At the height of the Ripper attacks the philanthropist Thomas Barnardo visited the house where Stride lived and, days later, wrote to the The Times, saying, “Only four days before the recent murders I visited No. 32, Flower and Dean-street, the house in which the unhappy woman Stride occasionally lodged.”

The women, he said, were frightened by the Whitechapel murders and one of them said, “Perhaps some of us will be killed next! If anybody had helped the likes of us long ago we would never have come to this!”

How right the anonymous speaker (some say it was Stride herself) was: as Barnardo said, four days later Stride was found in Berner Street (now Henriques Street, and where Charles Lechmere once lived with his mother) relatively unmutilated, compared with the Ripper’s other victims.

Stride had suffered merely a cut throat and a nicked ear – due, the theory goes, that her killer was interrupted at his work by the man who discovered her still-warm body.

Not one to be easily thwarted, the Ripper then proceeded on to Mitre Square where he was able, uninterrupted, to kill Eddowes, perform his customary atrocities and – if it were him, though that is still a point of dispute – leave a cryptic message chalked on the wall. “The Juwes are the men that will not be blamed for nothing” has been the linchpin of many an argument about Jack the Ripper’s identity.

Ah, yes, the street’s name comes from the fact that the street was built by two bricklayers, John Flower and Gowen Dean, in the 1650s. The land upon which it was built belonged to the Fashion Street cropFasson brothers (who gave their name to Fashion Street). In 1677 it was known as Dean and Flower Street and in 1702 the name was corrupted to Floodrun.

In the early 20th century, conditions were little better in the area than they were in the Ripper’s day: Jack London lived in Flower and Dean Street in 1902-3 and wrote a book, The People of the Abyss, about the state of life in the Whitechapel and Spitalfields areas of London.

Pinchin Lane, Sherlock Holmes, and Jack the Ripper

Pinchin Lane: I was recently watching a rerun of ‘Sign of the Four’ with Jeremy Brett as Holmes, and noticed the street sign of Pinchin Lane. (No, I hadn’t really been paying attention and, yes, streets signs are everywhere for me.) Of course I rushed to look it up. I think it must have existed only in the mind of Sir Arthur Conan Doyle because I could find no mention of it outside of the pages of his story.

The lane is immortalized first when Holmes says to Watson, “When you have dropped Miss Morstan I wish you to go on to 3 Pinchin Lane, down near the water’s edge at Lambeth.” When Watson goes there he finds: “Pinchin Lane was a row of shabby, two-storied brick houses in the lower quarter of Lambeth.” (As an aside, it’s interesting how many people have seen the BBC’s Sherlock but never read any of the books. They’re worth it.)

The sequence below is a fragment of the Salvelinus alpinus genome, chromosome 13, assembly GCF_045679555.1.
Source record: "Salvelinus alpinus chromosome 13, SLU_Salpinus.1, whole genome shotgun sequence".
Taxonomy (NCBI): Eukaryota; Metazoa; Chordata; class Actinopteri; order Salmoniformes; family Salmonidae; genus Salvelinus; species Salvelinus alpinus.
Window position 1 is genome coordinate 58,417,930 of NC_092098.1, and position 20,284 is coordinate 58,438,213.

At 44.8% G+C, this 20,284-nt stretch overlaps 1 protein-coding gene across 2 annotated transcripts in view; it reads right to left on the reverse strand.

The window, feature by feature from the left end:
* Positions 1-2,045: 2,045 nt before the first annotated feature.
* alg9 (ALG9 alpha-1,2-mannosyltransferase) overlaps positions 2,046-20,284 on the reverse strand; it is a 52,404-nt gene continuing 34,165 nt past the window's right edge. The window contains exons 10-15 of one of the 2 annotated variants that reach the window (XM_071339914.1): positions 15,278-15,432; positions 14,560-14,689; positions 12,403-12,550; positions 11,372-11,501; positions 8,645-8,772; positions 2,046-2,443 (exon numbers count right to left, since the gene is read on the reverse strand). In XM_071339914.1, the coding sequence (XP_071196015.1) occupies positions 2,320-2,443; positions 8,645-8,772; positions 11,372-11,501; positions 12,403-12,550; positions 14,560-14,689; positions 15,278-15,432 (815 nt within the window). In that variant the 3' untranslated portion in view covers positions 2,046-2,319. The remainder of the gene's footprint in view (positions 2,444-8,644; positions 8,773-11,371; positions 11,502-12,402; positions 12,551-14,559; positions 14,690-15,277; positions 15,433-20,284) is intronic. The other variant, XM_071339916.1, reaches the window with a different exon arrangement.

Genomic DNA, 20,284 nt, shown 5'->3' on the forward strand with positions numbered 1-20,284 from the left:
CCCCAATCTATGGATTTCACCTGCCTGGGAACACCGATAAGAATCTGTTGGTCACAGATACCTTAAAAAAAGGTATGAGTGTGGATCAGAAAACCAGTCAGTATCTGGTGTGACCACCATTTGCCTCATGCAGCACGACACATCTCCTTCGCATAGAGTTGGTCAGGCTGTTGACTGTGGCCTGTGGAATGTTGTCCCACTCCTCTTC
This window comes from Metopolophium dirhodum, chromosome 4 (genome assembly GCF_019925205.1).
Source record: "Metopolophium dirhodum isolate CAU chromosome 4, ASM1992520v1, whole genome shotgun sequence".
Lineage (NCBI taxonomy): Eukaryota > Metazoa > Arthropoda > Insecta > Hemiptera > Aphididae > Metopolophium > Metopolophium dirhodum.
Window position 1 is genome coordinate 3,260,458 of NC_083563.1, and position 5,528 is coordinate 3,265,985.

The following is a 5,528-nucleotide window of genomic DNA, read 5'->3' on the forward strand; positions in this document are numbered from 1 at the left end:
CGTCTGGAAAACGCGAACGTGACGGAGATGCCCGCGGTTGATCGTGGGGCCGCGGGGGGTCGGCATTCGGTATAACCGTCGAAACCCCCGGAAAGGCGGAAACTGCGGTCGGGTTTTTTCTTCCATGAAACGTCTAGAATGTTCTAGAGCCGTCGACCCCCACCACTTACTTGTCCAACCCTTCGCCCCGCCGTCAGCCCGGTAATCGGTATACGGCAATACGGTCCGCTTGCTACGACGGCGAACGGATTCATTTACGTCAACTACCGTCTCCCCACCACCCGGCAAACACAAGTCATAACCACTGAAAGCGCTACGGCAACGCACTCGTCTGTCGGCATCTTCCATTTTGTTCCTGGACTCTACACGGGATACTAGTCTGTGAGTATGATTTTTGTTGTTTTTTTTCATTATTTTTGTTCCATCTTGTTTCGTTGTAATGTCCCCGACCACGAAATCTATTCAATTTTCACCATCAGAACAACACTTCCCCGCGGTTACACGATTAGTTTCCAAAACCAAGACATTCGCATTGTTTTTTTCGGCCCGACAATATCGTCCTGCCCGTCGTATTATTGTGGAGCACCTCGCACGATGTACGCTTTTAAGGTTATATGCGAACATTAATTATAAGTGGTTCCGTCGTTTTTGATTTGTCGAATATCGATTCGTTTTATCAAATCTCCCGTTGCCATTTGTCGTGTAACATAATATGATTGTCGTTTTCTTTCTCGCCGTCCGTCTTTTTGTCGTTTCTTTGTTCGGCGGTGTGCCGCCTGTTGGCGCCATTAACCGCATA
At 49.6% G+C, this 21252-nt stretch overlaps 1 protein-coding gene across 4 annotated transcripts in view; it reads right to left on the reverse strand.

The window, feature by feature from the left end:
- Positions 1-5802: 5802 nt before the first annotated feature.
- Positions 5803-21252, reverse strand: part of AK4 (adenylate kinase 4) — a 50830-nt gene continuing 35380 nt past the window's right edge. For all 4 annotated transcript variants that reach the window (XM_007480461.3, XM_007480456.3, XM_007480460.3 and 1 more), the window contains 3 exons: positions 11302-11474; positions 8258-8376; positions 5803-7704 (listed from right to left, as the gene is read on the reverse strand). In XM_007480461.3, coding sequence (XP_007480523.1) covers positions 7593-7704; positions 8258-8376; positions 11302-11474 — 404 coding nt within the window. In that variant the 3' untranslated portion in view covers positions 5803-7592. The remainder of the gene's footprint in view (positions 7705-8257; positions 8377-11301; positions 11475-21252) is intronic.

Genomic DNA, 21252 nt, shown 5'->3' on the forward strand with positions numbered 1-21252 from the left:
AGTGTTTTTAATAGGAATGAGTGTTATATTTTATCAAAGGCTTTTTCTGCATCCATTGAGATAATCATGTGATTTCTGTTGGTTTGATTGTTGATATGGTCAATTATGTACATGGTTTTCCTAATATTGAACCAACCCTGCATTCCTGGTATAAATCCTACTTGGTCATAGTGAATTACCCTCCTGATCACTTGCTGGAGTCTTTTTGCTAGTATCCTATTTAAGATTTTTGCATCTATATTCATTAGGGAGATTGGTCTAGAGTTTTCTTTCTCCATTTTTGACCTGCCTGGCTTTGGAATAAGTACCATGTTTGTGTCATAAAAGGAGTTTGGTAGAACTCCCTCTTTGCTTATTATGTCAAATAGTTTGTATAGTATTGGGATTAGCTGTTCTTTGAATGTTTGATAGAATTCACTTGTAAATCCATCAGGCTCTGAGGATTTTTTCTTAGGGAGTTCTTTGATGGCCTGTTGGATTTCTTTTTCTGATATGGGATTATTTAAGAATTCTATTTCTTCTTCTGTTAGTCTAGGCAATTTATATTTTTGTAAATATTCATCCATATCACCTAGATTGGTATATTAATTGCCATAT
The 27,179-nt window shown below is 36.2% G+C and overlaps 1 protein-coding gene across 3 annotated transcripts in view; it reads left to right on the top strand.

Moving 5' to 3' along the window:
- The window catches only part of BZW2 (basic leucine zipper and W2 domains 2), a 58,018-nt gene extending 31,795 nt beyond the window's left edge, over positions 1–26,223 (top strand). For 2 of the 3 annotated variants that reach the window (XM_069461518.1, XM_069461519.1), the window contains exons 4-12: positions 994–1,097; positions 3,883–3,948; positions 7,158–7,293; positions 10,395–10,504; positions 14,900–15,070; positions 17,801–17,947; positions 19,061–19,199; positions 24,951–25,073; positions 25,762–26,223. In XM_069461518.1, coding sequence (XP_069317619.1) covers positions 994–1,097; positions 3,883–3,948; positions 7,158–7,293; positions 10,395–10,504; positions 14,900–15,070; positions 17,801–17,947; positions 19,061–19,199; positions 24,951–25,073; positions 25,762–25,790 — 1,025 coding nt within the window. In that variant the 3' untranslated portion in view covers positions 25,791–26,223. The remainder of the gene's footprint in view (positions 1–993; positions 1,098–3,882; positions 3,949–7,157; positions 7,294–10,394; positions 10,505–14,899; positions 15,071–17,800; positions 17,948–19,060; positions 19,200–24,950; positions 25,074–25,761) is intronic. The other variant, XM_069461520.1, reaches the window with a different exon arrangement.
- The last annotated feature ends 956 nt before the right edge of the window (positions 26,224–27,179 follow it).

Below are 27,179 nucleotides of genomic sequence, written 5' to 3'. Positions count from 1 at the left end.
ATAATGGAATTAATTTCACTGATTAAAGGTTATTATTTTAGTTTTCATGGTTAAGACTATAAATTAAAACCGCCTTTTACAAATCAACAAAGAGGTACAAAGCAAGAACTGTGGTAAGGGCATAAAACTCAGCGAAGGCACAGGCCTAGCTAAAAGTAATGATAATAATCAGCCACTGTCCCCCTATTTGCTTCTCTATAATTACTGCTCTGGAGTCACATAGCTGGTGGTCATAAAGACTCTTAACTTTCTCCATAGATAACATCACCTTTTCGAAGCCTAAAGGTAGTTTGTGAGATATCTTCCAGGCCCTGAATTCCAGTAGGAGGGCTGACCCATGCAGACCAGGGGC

So much for the fictional Pinchin Lane. There is, however, a Pinchin Street in Whitechapel where, on the 10th of September 1889 a female torso was discovered under a railway bridge. The poor woman’s head and legs were never found, and she was never identified. Some bloodstained clothing was later found in Batty Street (which has its own murderous connection) but amounted to nothing in the investigation.

The brutality of the murder, the geographical location of the torso, and the fact that the time of death was estimated to be the day before – the one year anniversary of the murder by Jack the Ripper of Annie Chapman – led many to speculate that this was yet another notch on the Ripper’s belt. This theory, however, is generally discounted, there having been two similar murders earlier in the year, and not enough evidence to tie them to the Ripper killings.

Oh, yes, as to the derivation of the name of Pinchin Street, once more I have to hold up my hand and admit ignorance, though it is likely that is from the surname, which is of Old French origin.
According to genealogical research sites, it is possibly a ‘nickname’ surname from the Old French word for finch, so referring to a bright and cheerful person. Or it could be an ‘occupation’ surname from the word ‘pinson’ or pincers – forceps. Alternatively, the name, introduced into Britain after the Norman conquest, could derive from the Normandy place name of Pontchardon.

Incidentally, two other London streets on this blog with Jack the Ripper associations include Flower and Dean Street and Dorset Street.

Flower and Dean and Jack the Ripper